There are now literally hundreds of ‘popular’ maths books to choose from. The term ‘popular maths’ or ‘popular science’ refers to books which can be enjoyed by people with an interest in the subject, but without any specialist training or degree.
This means popular maths books are perfect for sixth formers who are enthusiastic about maths, but haven’t yet done a degree in the subject. In fact sixth formers are often asked during university interviews about which popular maths books they have read.
In this page we will publish book reviews written by pupils or students. If you would like to write a review then simply send it to [email protected] and we might be able to publish it here.
Suggestions of the best Popular Mathematics Books for Sixth Formers
The educational charity MEI has put together a great list of general interest mathematics books. If you search on the web you will also be able to find some other sites which have put together some excellent suggestion lists.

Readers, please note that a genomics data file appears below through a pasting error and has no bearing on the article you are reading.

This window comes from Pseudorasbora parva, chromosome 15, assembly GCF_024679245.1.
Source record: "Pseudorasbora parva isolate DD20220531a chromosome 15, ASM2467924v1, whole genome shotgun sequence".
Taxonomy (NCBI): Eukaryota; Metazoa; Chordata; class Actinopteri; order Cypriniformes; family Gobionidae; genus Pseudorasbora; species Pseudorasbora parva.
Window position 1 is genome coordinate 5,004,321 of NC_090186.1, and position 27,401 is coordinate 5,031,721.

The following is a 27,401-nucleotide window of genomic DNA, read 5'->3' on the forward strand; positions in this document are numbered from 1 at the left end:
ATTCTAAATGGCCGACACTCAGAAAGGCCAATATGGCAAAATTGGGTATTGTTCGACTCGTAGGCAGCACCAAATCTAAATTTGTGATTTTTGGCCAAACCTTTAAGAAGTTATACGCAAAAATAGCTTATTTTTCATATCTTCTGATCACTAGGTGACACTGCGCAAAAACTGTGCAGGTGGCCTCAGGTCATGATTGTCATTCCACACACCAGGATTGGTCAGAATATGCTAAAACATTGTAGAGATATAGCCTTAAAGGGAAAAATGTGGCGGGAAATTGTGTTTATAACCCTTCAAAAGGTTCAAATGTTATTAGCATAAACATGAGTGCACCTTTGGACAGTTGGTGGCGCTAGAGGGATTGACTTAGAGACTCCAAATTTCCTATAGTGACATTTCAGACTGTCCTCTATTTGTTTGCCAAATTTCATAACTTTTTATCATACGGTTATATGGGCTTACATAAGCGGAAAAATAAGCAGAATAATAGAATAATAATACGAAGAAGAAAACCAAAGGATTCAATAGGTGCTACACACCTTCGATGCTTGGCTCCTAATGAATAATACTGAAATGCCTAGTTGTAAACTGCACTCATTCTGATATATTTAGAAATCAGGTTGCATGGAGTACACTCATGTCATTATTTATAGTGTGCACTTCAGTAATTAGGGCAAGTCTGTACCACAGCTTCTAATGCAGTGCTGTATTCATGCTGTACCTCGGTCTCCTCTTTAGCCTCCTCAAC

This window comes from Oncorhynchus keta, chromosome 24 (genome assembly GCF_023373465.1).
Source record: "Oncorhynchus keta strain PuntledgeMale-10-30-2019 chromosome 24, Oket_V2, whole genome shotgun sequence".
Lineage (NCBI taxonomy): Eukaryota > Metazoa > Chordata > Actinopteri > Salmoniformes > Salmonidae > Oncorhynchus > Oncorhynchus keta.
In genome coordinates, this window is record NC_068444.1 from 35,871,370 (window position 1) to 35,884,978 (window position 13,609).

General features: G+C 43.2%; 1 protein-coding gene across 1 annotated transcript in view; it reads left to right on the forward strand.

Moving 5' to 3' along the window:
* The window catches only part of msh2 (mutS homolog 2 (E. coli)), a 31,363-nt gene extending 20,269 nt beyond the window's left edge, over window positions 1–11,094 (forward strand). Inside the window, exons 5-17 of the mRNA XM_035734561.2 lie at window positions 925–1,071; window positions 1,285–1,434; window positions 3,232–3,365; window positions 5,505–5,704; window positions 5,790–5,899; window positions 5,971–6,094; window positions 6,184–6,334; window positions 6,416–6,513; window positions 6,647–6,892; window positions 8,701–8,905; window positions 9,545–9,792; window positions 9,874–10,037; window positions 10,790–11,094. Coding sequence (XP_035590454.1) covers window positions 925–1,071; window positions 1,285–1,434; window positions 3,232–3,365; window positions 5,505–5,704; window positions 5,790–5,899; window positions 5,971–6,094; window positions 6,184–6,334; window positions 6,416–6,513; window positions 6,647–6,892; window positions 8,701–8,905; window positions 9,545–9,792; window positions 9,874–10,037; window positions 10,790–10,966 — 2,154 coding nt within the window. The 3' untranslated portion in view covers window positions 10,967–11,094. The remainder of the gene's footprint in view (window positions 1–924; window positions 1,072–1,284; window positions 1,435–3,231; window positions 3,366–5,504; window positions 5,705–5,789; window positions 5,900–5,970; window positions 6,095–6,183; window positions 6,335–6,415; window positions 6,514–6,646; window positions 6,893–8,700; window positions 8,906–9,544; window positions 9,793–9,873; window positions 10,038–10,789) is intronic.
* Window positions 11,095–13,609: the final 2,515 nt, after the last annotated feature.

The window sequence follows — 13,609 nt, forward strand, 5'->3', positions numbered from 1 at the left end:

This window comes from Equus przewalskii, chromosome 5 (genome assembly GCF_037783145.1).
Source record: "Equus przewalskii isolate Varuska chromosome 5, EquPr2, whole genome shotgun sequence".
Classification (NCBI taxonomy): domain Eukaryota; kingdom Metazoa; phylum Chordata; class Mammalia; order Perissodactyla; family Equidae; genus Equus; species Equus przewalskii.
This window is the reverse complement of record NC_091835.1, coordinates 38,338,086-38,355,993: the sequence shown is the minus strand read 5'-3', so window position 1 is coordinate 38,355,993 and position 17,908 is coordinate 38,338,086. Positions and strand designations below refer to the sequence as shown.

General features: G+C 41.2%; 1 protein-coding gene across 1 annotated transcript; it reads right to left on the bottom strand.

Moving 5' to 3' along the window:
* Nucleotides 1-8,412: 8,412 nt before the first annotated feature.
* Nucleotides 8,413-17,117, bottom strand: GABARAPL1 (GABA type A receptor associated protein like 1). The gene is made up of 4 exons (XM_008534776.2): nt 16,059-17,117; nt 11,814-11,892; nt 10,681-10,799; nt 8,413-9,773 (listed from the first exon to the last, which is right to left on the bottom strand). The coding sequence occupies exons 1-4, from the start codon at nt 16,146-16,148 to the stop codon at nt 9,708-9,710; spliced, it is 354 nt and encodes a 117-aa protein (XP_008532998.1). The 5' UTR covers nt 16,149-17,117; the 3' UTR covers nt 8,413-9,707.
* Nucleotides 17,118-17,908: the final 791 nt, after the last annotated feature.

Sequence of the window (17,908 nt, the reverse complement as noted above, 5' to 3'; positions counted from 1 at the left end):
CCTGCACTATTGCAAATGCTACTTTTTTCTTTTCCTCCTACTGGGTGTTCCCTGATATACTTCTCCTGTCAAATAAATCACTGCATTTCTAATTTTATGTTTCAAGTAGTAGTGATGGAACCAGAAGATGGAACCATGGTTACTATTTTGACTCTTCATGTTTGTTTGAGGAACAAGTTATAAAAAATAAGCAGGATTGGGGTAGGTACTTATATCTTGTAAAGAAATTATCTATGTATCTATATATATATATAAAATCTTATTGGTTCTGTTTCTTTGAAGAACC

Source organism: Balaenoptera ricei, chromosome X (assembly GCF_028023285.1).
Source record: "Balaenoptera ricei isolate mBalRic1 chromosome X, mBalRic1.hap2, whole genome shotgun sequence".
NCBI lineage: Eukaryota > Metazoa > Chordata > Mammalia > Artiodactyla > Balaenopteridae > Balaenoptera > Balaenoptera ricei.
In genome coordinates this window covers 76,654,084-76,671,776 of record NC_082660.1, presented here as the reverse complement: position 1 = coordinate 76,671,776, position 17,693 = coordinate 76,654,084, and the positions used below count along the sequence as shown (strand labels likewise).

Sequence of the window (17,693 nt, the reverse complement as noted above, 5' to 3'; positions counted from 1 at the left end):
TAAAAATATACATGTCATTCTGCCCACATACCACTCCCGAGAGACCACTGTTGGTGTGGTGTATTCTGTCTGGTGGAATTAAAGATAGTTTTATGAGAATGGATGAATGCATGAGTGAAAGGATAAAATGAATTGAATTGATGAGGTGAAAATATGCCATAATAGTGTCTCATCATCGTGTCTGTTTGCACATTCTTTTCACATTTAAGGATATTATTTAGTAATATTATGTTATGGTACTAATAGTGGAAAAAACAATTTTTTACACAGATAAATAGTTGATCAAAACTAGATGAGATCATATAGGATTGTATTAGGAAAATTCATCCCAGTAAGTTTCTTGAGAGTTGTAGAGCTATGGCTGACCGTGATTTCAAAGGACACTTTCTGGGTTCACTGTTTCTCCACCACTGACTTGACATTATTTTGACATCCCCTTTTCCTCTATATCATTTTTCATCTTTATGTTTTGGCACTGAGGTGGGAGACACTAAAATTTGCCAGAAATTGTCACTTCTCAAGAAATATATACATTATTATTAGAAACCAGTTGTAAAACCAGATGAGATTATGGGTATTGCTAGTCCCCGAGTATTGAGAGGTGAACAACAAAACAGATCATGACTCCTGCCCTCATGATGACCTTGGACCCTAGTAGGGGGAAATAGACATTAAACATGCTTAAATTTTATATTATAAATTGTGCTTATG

It can be bewildering to choose a favourite book, so we would suggest you try a few and see which ones you like. Why not start off by looking in your library where you will often find some of the most well known popular maths books to choose from.
Why should I bother with General Interest or Popular Maths books at all?
If you love maths, (particularly hard maths!) then why bother reading ‘popular’ maths books which often have to simplify the mathematics involved?
The simple answer is that popular maths books can give you an insight into areas of maths which you haven’t yet got the knowledge to understand. They can also show you the bigger picture and how influential or controversial a piece of mathematics has been, and show you how history has been shaped by mathematical ideas.
For example very few people in the world can understand Andrew Wiles’ proof of Fermat’s Last Theorem, whereas Simon Singh’s popular book on the subject book brought alive this incredible achievement for the general public.
Be sure to explore our list of book reviews by students and pupils.
Article by Hazel Lewis